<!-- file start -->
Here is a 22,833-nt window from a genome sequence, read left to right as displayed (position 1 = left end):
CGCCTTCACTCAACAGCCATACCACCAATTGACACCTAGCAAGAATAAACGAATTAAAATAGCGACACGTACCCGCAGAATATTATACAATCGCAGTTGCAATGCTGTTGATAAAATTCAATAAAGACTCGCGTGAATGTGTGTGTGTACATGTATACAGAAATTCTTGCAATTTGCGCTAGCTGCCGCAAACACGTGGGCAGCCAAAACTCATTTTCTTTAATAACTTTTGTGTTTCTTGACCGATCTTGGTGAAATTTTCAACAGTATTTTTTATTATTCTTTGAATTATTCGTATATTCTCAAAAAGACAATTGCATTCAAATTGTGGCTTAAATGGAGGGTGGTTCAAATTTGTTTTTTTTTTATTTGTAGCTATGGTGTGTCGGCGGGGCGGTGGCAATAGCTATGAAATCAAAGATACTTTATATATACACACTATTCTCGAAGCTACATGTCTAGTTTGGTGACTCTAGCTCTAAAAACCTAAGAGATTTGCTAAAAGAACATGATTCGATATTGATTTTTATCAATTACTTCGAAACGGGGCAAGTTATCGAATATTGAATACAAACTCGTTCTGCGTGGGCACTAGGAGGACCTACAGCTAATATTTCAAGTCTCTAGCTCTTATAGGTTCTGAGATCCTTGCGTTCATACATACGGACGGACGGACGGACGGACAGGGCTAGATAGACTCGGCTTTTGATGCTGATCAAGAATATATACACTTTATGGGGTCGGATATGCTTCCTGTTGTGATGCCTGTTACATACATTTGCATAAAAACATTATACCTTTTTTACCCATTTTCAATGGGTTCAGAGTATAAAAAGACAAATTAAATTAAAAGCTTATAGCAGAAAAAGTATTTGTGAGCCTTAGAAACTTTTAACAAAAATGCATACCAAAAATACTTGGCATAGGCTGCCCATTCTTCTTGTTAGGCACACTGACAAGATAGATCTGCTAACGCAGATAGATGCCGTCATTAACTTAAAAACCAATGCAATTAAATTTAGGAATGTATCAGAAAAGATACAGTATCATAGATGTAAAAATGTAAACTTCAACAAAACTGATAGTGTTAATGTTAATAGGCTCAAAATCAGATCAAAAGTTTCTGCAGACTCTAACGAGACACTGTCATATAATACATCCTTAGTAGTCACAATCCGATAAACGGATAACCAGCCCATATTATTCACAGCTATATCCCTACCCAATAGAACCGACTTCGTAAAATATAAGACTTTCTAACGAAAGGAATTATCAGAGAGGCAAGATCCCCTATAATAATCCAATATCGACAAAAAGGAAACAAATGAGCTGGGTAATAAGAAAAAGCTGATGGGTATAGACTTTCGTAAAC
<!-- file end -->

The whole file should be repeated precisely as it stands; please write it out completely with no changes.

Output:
Here is a 22,833-nt window from a genome sequence, read left to right as displayed (position 1 = left end):
CGCCTTCACTCAACAGCCATACCACCAATTGACACCTAGCAAGAATAAACGAATTAAAATAGCGACACGTACCCGCAGAATATTATACAATCGCAGTTGCAATGCTGTTGATAAAATTCAATAAAGACTCGCGTGAATGTGTGTGTGTACATGTATACAGAAATTCTTGCAATTTGCGCTAGCTGCCGCAAACACGTGGGCAGCCAAAACTCATTTTCTTTAATAACTTTTGTGTTTCTTGACCGATCTTGGTGAAATTTTCAACAGTATTTTTTATTATTCTTTGAATTATTCGTATATTCTCAAAAAGACAATTGCATTCAAATTGTGGCTTAAATGGAGGGTGGTTCAAATTTGTTTTTTTTTTATTTGTAGCTATGGTGTGTCGGCGGGGCGGTGGCAATAGCTATGAAATCAAAGATACTTTATATATACACACTATTCTCGAAGCTACATGTCTAGTTTGGTGACTCTAGCTCTAAAAACCTAAGAGATTTGCTAAAAGAACATGATTCGATATTGATTTTTATCAATTACTTCGAAACGGGGCAAGTTATCGAATATTGAATACAAACTCGTTCTGCGTGGGCACTAGGAGGACCTACAGCTAATATTTCAAGTCTCTAGCTCTTATAGGTTCTGAGATCCTTGCGTTCATACATACGGACGGACGGACGGACGGACAGGGCTAGATAGACTCGGCTTTTGATGCTGATCAAGAATATATACACTTTATGGGGTCGGATATGCTTCCTGTTGTGATGCCTGTTACATACATTTGCATAAAAACATTATACCTTTTTTACCCATTTTCAATGGGTTCAGAGTATAAAAAGACAAATTAAATTAAAAGCTTATAGCAGAAAAAGTATTTGTGAGCCTTAGAAACTTTTAACAAAAATGCATACCAAAAATACTTGGCATAGGCTGCCCATTCTTCTTGTTAGGCACACTGACAAGATAGATCTGCTAACGCAGATAGATGCCGTCATTAACTTAAAAACCAATGCAATTAAATTTAGGAATGTATCAGAAAAGATACAGTATCATAGATGTAAAAATGTAAACTTCAACAAAACTGATAGTGTTAATGTTAATAGGCTCAAAATCAGATCAAAAGTTTCTGCAGACTCTAACGAGACACTGTCATATAATACATCCTTAGTAGTCACAATCCGATAAACGGATAACCAGCCCATATTATTCACAGCTATATCCCTACCCAATAGAACCGACTTCGTAAAATATAAGACTTTCTAACGAAAGGAATTATCAGAGAGGCAAGATCCCCTATAATAATCCAATATCGACAAAAAGGAAACAAATGAGCTGGGTAATAAGAAAAAGCTGATGGGTATAGACTTTCGTAAAC